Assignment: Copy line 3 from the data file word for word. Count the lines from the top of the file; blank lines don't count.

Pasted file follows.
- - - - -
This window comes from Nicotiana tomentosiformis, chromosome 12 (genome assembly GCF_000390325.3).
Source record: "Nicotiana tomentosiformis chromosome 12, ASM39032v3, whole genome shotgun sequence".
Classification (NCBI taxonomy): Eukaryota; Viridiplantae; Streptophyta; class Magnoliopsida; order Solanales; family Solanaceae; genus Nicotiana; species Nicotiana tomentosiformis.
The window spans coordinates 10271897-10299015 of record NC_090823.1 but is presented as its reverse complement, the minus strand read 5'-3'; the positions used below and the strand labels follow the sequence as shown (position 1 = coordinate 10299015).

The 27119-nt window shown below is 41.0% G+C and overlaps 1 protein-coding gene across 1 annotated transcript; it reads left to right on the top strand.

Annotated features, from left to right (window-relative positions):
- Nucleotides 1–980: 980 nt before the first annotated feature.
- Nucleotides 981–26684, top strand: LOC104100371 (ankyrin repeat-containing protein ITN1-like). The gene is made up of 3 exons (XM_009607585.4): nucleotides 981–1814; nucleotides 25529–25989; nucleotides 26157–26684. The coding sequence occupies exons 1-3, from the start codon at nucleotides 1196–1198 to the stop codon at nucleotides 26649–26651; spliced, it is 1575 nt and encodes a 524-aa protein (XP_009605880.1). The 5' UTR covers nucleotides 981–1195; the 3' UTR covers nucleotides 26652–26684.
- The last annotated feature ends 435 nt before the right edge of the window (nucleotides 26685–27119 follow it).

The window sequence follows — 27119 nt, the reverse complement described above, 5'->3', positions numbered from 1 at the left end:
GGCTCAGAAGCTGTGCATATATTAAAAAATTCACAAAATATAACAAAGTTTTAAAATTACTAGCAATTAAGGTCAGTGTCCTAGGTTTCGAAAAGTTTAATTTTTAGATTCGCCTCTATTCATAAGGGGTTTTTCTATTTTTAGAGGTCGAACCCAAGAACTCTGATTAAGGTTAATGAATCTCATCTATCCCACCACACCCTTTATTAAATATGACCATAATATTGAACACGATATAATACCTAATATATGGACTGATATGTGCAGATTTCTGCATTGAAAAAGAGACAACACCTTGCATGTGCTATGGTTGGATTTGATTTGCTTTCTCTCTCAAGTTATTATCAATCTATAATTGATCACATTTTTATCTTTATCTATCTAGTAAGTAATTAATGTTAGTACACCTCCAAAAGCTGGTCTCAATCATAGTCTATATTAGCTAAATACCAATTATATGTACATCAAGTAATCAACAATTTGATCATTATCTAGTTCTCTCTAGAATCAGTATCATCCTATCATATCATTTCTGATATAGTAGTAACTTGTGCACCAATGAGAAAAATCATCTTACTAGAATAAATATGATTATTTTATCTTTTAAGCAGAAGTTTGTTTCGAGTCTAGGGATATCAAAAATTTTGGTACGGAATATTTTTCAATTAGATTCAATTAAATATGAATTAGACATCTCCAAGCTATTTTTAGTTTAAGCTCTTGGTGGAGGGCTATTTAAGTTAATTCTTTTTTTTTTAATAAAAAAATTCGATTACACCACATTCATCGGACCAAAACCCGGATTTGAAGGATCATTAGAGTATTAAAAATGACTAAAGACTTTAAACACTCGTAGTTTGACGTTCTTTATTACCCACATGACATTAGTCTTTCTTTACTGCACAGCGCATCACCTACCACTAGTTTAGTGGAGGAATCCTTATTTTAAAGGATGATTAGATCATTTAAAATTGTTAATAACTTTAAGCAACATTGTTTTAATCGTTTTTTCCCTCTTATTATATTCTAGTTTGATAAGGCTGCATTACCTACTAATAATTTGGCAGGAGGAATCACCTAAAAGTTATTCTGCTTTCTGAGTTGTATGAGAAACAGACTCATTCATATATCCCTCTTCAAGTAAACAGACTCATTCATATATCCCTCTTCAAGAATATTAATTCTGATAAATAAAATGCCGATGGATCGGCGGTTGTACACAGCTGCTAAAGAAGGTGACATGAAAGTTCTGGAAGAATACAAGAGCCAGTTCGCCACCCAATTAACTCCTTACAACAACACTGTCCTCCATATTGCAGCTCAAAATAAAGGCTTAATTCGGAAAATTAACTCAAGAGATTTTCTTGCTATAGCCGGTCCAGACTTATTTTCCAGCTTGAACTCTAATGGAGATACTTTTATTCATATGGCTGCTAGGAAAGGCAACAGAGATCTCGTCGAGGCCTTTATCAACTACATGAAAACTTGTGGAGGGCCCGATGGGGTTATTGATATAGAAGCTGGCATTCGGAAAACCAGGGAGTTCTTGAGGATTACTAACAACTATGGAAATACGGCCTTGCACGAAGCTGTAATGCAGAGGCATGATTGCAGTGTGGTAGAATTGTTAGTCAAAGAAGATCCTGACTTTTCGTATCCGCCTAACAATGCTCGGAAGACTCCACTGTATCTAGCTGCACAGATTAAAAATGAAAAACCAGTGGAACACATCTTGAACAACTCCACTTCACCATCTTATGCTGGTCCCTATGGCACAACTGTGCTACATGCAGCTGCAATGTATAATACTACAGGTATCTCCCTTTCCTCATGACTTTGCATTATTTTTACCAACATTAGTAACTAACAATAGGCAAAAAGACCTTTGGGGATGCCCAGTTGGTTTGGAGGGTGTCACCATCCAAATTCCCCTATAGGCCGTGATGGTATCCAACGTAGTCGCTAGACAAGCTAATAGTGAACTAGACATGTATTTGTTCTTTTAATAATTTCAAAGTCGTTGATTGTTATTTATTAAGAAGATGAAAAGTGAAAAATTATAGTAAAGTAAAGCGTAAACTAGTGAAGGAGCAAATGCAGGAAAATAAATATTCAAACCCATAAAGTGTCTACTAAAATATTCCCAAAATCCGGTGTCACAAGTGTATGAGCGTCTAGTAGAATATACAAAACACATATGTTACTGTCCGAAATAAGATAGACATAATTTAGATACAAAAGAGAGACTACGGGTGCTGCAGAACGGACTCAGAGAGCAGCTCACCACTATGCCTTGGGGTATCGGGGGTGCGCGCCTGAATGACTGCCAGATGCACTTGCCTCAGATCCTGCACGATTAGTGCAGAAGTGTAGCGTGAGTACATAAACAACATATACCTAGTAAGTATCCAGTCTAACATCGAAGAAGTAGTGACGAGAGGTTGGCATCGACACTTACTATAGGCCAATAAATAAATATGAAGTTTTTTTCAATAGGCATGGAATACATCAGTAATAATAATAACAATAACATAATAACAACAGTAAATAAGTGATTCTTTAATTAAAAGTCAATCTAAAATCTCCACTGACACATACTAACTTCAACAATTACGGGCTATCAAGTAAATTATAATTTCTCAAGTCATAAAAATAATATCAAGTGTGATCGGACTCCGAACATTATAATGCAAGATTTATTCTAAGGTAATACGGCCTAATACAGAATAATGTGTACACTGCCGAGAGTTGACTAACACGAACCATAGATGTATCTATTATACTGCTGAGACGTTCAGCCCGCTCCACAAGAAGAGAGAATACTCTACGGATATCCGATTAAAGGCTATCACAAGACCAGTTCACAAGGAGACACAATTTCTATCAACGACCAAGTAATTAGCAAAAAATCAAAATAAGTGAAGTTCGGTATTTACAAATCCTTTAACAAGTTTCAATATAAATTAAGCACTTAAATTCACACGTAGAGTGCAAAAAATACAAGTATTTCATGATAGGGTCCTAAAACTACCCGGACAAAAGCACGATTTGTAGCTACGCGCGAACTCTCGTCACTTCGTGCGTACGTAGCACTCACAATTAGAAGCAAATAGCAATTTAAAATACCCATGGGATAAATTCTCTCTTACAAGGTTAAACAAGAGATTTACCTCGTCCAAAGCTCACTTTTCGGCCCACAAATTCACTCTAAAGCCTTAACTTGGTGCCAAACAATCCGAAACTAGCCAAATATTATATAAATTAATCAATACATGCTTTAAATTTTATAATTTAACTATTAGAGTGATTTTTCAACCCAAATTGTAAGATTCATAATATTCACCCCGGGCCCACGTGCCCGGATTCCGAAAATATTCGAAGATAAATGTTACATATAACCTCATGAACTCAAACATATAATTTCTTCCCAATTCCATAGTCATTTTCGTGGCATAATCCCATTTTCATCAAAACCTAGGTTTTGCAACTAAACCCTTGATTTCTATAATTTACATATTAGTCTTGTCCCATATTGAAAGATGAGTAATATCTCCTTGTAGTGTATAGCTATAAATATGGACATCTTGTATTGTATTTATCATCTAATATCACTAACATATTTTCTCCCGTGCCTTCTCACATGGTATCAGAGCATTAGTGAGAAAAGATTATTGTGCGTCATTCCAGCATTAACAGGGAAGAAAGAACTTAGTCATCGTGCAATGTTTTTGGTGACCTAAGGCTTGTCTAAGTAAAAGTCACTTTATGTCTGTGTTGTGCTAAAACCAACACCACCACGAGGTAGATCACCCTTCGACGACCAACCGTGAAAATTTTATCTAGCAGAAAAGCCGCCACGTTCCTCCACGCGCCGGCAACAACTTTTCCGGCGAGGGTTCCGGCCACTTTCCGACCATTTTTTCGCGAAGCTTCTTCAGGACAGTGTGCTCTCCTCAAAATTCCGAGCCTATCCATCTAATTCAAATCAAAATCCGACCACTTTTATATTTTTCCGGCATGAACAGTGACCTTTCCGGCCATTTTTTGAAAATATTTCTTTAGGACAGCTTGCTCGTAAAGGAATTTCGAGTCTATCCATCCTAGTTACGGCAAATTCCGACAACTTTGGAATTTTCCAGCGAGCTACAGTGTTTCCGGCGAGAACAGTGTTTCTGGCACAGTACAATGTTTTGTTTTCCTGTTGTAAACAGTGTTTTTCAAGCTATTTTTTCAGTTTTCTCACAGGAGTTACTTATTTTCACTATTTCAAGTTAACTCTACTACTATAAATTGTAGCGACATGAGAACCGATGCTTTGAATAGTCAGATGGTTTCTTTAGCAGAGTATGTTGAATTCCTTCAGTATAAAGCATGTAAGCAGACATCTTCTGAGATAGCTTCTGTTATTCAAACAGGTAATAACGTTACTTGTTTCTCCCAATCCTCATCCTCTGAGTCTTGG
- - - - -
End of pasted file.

Classification (NCBI taxonomy): Eukaryota; Viridiplantae; Streptophyta; class Magnoliopsida; order Solanales; family Solanaceae; genus Nicotiana; species Nicotiana tomentosiformis.